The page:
I have signed in my personal capacity a letter organised by Richard Reeve of Demos in today's Guardian. It says a great opportunity for reform is opened up by support for the Liberal Democrats and calls on Labour and Tory supporters of democracy and liberty to switch to them.
This is an extraordinary political moment. An election seemingly destined to produce a narrow Conservative victory has been seized by the voters and turned into a democratic contest – a contest not just between parties, but over the shape of our democracy itself.
What offers the best chance of democratic reform?
The question is where the energy for the future of progressive politics is to be found. It is a contemporary political fact that the stronger the performance of the Liberal Democrats on 6 May the better the chances of progressive reform.... Long-standing party loyalties, even in a less tribal world, are not easily suspended. But May 2010 offers a once-in-a-generation opportunity to reshape politics for the better. It must be seized.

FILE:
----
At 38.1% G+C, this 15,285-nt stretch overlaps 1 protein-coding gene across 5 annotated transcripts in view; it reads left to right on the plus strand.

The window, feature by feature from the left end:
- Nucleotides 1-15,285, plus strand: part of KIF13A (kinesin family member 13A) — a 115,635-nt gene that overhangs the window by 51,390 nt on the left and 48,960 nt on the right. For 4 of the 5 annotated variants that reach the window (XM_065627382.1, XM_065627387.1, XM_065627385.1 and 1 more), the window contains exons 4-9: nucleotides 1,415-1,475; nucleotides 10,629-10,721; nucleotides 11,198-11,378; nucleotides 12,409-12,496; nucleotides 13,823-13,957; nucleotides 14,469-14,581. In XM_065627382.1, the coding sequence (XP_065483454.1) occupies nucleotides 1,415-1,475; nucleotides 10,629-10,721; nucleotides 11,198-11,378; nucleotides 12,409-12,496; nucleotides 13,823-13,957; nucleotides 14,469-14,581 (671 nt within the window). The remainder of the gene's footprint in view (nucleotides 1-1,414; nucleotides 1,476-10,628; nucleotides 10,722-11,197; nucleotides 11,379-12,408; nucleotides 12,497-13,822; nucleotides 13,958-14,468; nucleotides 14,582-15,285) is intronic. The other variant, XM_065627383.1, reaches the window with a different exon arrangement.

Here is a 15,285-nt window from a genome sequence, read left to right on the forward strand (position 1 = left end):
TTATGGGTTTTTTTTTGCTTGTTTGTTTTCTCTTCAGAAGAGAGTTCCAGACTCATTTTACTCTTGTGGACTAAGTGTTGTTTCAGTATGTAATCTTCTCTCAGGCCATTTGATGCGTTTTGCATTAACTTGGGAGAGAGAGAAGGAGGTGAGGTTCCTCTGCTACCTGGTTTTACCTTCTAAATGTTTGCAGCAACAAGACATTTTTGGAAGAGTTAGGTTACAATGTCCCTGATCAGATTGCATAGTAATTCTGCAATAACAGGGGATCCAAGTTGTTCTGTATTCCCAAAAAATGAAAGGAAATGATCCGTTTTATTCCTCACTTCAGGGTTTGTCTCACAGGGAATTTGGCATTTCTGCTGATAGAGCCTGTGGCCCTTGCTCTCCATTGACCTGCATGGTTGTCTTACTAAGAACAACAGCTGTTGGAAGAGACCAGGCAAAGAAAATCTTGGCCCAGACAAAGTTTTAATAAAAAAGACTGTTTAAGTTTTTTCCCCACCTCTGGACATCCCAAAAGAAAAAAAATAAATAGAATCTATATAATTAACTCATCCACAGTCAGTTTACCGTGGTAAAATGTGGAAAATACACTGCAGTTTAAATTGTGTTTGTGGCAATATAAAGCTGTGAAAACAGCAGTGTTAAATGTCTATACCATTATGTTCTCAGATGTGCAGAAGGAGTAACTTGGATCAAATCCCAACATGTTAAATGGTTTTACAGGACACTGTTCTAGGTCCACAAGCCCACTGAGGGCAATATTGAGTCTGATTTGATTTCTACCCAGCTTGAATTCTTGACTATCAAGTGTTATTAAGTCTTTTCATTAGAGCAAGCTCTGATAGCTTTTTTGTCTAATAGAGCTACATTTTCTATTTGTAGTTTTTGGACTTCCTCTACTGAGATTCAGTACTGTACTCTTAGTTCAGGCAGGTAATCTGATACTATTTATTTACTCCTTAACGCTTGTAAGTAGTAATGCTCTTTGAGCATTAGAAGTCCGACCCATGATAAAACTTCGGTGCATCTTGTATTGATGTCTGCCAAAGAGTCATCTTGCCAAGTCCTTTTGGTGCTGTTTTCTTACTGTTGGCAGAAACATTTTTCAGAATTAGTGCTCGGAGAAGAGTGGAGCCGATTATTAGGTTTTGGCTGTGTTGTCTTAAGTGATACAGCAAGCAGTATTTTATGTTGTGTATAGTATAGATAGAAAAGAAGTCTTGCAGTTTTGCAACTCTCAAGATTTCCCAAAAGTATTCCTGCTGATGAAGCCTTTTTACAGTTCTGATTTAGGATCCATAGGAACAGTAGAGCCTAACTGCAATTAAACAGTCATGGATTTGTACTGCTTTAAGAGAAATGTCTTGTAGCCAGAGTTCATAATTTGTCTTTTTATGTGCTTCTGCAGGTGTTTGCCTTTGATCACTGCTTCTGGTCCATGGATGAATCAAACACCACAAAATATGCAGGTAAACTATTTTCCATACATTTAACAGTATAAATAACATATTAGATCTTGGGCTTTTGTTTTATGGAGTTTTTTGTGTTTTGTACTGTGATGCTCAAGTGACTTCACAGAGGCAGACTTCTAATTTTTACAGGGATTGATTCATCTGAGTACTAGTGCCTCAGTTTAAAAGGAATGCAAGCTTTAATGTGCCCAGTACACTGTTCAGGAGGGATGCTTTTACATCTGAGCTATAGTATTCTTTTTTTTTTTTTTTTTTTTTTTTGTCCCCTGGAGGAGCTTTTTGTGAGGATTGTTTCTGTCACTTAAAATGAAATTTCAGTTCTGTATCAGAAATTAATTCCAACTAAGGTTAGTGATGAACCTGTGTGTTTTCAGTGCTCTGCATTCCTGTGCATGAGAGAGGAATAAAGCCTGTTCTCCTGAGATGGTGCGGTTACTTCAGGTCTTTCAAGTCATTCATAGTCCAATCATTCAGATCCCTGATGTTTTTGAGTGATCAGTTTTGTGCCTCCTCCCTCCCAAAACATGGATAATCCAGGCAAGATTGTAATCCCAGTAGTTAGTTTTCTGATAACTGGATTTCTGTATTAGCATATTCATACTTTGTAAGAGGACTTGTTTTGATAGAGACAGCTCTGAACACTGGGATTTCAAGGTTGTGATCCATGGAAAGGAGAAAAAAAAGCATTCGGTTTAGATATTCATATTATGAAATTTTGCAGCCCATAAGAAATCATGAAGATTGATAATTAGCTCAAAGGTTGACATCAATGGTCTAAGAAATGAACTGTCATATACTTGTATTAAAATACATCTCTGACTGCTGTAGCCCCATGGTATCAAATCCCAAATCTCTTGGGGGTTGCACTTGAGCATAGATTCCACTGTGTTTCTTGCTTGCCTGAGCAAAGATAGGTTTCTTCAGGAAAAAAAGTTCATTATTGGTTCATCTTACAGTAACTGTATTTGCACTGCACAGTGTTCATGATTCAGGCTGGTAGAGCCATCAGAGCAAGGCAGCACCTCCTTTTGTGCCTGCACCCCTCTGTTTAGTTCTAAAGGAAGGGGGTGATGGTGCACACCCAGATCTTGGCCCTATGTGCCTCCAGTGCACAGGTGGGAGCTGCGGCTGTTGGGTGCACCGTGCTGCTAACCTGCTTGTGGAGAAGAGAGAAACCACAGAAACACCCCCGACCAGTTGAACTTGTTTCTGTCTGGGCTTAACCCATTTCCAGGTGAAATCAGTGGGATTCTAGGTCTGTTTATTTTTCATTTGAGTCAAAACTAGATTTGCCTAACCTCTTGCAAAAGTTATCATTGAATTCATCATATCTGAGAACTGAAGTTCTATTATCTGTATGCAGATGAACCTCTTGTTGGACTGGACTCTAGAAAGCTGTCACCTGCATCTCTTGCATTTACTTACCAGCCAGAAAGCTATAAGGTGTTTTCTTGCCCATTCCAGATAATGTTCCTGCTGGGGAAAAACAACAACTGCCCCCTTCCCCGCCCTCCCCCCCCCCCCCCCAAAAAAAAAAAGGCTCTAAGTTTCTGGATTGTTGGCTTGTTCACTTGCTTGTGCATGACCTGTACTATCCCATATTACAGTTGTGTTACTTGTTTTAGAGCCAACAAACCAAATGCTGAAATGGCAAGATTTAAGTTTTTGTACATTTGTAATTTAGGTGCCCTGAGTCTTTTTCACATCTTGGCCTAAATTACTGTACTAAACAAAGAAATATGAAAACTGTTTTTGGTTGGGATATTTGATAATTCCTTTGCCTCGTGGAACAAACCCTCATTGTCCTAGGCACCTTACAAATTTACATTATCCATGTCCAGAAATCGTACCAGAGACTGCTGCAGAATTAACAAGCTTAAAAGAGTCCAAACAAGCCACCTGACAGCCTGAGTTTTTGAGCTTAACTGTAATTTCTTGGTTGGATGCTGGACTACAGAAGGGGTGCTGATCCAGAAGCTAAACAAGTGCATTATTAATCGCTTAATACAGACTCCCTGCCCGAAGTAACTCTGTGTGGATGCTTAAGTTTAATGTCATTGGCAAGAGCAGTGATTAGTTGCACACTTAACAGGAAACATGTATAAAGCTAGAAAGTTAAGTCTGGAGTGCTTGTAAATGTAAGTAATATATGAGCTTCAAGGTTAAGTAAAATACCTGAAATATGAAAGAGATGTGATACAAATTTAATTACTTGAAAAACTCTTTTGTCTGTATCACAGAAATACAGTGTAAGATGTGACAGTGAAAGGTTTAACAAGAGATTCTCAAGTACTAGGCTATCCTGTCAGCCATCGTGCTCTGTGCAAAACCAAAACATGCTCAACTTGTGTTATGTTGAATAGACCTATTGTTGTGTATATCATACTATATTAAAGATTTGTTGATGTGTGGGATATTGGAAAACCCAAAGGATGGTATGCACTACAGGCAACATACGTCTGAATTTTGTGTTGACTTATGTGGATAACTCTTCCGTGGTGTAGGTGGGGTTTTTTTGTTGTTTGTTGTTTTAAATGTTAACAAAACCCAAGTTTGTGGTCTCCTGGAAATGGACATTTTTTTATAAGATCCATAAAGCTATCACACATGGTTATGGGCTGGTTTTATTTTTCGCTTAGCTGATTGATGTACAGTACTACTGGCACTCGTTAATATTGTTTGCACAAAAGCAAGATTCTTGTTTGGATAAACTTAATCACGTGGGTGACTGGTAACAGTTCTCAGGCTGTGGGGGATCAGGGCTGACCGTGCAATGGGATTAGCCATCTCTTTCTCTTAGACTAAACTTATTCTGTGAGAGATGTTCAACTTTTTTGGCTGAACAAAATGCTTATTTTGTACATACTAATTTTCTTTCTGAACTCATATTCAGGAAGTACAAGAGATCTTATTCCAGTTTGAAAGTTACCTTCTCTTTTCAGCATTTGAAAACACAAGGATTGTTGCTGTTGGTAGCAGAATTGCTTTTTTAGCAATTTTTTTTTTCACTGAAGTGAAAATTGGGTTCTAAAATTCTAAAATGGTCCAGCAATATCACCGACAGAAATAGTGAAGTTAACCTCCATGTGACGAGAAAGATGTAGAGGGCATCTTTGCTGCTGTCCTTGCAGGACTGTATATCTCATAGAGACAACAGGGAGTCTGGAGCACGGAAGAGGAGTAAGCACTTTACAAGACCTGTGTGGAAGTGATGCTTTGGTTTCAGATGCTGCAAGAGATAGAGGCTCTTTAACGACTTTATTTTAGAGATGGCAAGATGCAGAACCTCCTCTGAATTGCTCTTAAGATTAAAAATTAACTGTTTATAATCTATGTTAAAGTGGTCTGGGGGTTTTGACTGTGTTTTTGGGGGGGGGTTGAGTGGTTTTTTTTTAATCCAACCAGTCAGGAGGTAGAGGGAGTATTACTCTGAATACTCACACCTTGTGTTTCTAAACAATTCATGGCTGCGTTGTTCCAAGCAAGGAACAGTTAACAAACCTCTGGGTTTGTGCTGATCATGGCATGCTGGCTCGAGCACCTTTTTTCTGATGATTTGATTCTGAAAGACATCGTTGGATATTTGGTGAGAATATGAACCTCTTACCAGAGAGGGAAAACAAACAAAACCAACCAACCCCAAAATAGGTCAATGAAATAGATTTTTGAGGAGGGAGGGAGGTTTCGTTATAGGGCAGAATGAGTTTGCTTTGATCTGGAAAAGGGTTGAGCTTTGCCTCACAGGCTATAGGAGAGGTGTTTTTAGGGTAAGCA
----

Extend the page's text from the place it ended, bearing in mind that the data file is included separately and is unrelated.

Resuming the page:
When I signed I said I'd blog to add that by Liberal Democrats I mean them or other smaller parties or independents where they have a chance of winning, such as Caroline Lucas in Brighton Pavilion and the SNP in Scotland and Plaid in Wales. "I am for pluralism led by the Lib Dems not the Lib Dems monopolising pluralism!" This is the Hang 'em strategy now signalled by George Monbiot in his excellent call for post-election unity of those who want change in Britain needs a Ginger Revolution and Rory Cellan-Jones at the BBC. It is not the same as the strategy in the letter, which is closer to David Marquand's, but the main thrust is. The critical point is this: we must stop either the two main parties from getting their monopolistic hands on the hyper-centralised UK state.
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